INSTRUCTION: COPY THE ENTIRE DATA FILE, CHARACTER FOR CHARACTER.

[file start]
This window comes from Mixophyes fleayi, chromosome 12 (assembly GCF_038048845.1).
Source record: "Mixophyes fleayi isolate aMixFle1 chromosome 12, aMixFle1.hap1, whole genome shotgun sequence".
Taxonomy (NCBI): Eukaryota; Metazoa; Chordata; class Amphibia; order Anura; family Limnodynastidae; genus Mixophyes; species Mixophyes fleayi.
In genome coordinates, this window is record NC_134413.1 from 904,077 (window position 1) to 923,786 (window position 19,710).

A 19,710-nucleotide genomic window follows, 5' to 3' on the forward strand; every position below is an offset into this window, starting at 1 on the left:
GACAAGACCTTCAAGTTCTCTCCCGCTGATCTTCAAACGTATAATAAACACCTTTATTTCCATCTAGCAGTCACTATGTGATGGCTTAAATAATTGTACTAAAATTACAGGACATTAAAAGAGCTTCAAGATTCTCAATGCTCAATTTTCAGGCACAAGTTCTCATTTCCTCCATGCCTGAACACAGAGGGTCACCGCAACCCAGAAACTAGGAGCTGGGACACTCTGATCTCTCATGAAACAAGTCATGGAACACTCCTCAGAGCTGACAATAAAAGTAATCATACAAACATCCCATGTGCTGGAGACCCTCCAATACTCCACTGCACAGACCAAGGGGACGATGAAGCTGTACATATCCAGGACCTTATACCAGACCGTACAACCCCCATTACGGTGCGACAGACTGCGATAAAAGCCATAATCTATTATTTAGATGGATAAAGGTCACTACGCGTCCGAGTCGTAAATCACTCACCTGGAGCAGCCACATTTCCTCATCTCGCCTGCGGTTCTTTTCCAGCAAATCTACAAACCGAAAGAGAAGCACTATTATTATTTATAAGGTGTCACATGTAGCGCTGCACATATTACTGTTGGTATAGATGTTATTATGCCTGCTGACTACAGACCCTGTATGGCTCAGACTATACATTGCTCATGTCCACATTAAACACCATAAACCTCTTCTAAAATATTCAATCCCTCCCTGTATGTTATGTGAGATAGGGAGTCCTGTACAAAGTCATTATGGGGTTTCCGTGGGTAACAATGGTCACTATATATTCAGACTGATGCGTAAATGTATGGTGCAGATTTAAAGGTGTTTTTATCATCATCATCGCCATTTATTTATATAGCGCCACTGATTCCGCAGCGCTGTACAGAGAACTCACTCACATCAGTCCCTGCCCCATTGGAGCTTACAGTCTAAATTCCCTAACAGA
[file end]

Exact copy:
This window comes from Mixophyes fleayi, chromosome 12 (assembly GCF_038048845.1).
Source record: "Mixophyes fleayi isolate aMixFle1 chromosome 12, aMixFle1.hap1, whole genome shotgun sequence".
Taxonomy (NCBI): Eukaryota; Metazoa; Chordata; class Amphibia; order Anura; family Limnodynastidae; genus Mixophyes; species Mixophyes fleayi.
In genome coordinates, this window is record NC_134413.1 from 904,077 (window position 1) to 923,786 (window position 19,710).

A 19,710-nucleotide genomic window follows, 5' to 3' on the forward strand; every position below is an offset into this window, starting at 1 on the left:
GACAAGACCTTCAAGTTCTCTCCCGCTGATCTTCAAACGTATAATAAACACCTTTATTTCCATCTAGCAGTCACTATGTGATGGCTTAAATAATTGTACTAAAATTACAGGACATTAAAAGAGCTTCAAGATTCTCAATGCTCAATTTTCAGGCACAAGTTCTCATTTCCTCCATGCCTGAACACAGAGGGTCACCGCAACCCAGAAACTAGGAGCTGGGACACTCTGATCTCTCATGAAACAAGTCATGGAACACTCCTCAGAGCTGACAATAAAAGTAATCATACAAACATCCCATGTGCTGGAGACCCTCCAATACTCCACTGCACAGACCAAGGGGACGATGAAGCTGTACATATCCAGGACCTTATACCAGACCGTACAACCCCCATTACGGTGCGACAGACTGCGATAAAAGCCATAATCTATTATTTAGATGGATAAAGGTCACTACGCGTCCGAGTCGTAAATCACTCACCTGGAGCAGCCACATTTCCTCATCTCGCCTGCGGTTCTTTTCCAGCAAATCTACAAACCGAAAGAGAAGCACTATTATTATTTATAAGGTGTCACATGTAGCGCTGCACATATTACTGTTGGTATAGATGTTATTATGCCTGCTGACTACAGACCCTGTATGGCTCAGACTATACATTGCTCATGTCCACATTAAACACCATAAACCTCTTCTAAAATATTCAATCCCTCCCTGTATGTTATGTGAGATAGGGAGTCCTGTACAAAGTCATTATGGGGTTTCCGTGGGTAACAATGGTCACTATATATTCAGACTGATGCGTAAATGTATGGTGCAGATTTAAAGGTGTTTTTATCATCATCATCGCCATTTATTTATATAGCGCCACTGATTCCGCAGCGCTGTACAGAGAACTCACTCACATCAGTCCCTGCCCCATTGGAGCTTACAGTCTAAATTCCCTAACAGA